DCLA is the largest municipal funding agency for culture in the United States, but it is not the agency that spends the most on arts and culture in New York City. How could this be? Because the New York City Department of Education spends tens of millions more on arts and science education each year. If we are not connecting the dots within city government, we are missing a massive opportunity.
Arts funding and cultural partnerships are critical to the operations of many City agencies. And City support for arts and culture extends beyond direct funding. For example, the Department of Parks and Recreation, the Department of Transportation, and the Street Activities Permitting Office facilitate temporary public art installations, festivals, performances, and other cultural activity taking place in public space. The Mayor’s Office of Media and Entertainment supports musicians, film and television producers, and commercial theater. Our tourism and hospitality bureau, NYC & Company (a private corporation with substantial funding from the City) has a global network as well as deep local roots allowing it to connect visitors and residents to cultural offerings. This chapter looks at ways that these services can be streamlined and better coordinated, as well as new opportunities for integrating arts and culture into the work of City government.
NEW PARTNERSHIP BUILT ON ARTS AND CULTURE
A major initiative in this administration has been launching new cultural partnerships in City government, and the planning process confirmed that this is an important agenda. In fact, there is sentiment at DCLA that more in-depth cultural partnerships across government might be as important as any other outcome from this plan. The process has brought the agency into deeper partnerships, and with the establishment of a clearer mechanism for ongoing dialogue with other agencies, there is a great deal of optimism that culture can infuse government in New York City like never before. Let’s be clear, this is not a brand-new idea. There has been public art in the city for centuries. WPA muralists created public art in post offices and libraries. With the pioneering artist residency of Mierle Laderman Ukeles extending back to the 1970s, the Department of Sanitation is a leader in integrating culture in to municipal services. Sanitation also works with the Departments of Education and Cultural Affairs to support Materials for the Arts, which reduces waste while providing free supplies for arts activities citywide, and works with botanical gardens in each borough to boost the City’s ambitious composting goals. This has been going on for decades.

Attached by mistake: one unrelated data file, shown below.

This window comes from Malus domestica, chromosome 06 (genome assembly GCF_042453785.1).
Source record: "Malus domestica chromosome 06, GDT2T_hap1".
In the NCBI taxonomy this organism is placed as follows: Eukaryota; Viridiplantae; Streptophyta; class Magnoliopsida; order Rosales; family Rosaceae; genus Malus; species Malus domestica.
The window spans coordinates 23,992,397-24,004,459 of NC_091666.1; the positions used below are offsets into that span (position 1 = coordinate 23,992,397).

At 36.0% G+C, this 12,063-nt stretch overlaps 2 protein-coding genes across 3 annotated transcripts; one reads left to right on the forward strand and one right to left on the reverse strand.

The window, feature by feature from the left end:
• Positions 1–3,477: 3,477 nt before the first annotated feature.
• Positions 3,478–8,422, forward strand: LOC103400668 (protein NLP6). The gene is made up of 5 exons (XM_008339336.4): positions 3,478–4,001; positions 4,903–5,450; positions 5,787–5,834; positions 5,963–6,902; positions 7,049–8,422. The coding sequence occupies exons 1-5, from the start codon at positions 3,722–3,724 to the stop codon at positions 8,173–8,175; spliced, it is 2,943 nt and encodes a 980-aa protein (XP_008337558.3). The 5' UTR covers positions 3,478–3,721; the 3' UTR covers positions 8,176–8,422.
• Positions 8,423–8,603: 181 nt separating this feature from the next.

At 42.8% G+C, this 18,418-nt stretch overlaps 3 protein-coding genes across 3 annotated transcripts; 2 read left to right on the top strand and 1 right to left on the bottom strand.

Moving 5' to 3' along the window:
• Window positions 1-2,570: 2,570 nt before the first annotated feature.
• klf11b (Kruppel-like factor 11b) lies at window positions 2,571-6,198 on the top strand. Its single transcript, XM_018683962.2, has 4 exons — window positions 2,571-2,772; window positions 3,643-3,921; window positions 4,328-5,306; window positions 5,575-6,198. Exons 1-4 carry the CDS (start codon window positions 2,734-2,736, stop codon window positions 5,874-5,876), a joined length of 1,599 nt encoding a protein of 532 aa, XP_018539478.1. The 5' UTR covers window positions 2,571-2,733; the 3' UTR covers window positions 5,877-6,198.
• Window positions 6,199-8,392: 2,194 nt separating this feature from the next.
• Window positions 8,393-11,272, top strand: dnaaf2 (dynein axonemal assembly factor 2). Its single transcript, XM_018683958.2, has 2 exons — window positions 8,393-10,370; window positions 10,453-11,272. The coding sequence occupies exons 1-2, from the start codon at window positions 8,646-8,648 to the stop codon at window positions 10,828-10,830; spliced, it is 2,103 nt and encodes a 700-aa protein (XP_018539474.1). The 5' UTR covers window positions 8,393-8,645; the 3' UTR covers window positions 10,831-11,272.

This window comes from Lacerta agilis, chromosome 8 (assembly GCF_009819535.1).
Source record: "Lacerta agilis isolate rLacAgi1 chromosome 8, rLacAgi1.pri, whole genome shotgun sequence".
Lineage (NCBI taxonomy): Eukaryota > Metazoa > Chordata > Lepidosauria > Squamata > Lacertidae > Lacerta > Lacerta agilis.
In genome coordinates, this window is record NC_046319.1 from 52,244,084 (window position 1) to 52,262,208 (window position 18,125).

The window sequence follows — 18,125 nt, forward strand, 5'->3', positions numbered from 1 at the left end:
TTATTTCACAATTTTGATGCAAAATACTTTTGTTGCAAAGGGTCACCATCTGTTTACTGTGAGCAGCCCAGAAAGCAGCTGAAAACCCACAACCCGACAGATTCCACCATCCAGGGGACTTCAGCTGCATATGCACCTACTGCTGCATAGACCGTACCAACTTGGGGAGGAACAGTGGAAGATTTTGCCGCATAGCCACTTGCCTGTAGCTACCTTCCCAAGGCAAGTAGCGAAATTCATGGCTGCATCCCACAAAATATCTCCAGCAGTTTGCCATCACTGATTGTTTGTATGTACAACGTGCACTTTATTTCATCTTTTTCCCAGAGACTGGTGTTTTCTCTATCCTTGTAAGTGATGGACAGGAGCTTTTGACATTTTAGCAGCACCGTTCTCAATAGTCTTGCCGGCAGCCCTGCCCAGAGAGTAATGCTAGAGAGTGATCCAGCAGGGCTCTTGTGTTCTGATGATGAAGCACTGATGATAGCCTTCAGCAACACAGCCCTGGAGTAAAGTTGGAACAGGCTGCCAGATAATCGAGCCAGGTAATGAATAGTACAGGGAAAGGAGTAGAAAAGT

Beyond the Department of Cultural Affairs, public art programs are found throughout City government, allowing the power of art and creativity to blend into the everyday lives of New York City residents and visitors. For example, the Parks Department’s Art & Antiquities program has more than 800 public monuments in its permanent collection and displays dozens of outdoor temporary works of public art every year. The Department of Transportation’s “DOT Art” program collaborates with community-based organizations to commission artists to design and install temporary art on DOT property. The New York City Mural Arts program of the Department of Health and Mental Hygiene extends mental health beyond medical care to include family and community engagement through a place-based mural initiative. Cultural groups across the city also leverage public funds to develop innovative cross-sector partnerships that intervene, improve, and steward public spaces. And there are great examples of ongoing cultural partnerships at numerous city agencies: The Department of Probation’s NeON Arts initiative is a collaboration with Carnegie Hall that coordinates dozens of community-based cultural organizations to provide cultural experiences to New Yorkers who have been involved in the criminal justice system. Founded in 2014, the Health Department’s Center for Health Equity includes culture at the center of its efforts to invest in key neighborhoods, eliminate the social barriers to good health, and advance health equity throughout New York City. The Parks Department’s Community Parks Initiative is fostering cultural programming in parks across the city.
And, as mentioned in the chapter on Arts and Culture in Public Space, in 2015, DCLA launched the Public Artists in Residence (PAIR) program. PAIR integrates artists and art practice into City government in order to find new, creative ways to address pressing civic issues.
Creating art in public space is great, but not always easy to accomplish, especially for individual artists not versed in the City process. There needs to be better communication of how it can be done—who issues permits? What sort of insurance do I need? How long can it be up? One proposal highlighted by many participants in the planning process is the need for dedicated points of contact inside of City government who can facilitate art and cultural programming across agencies.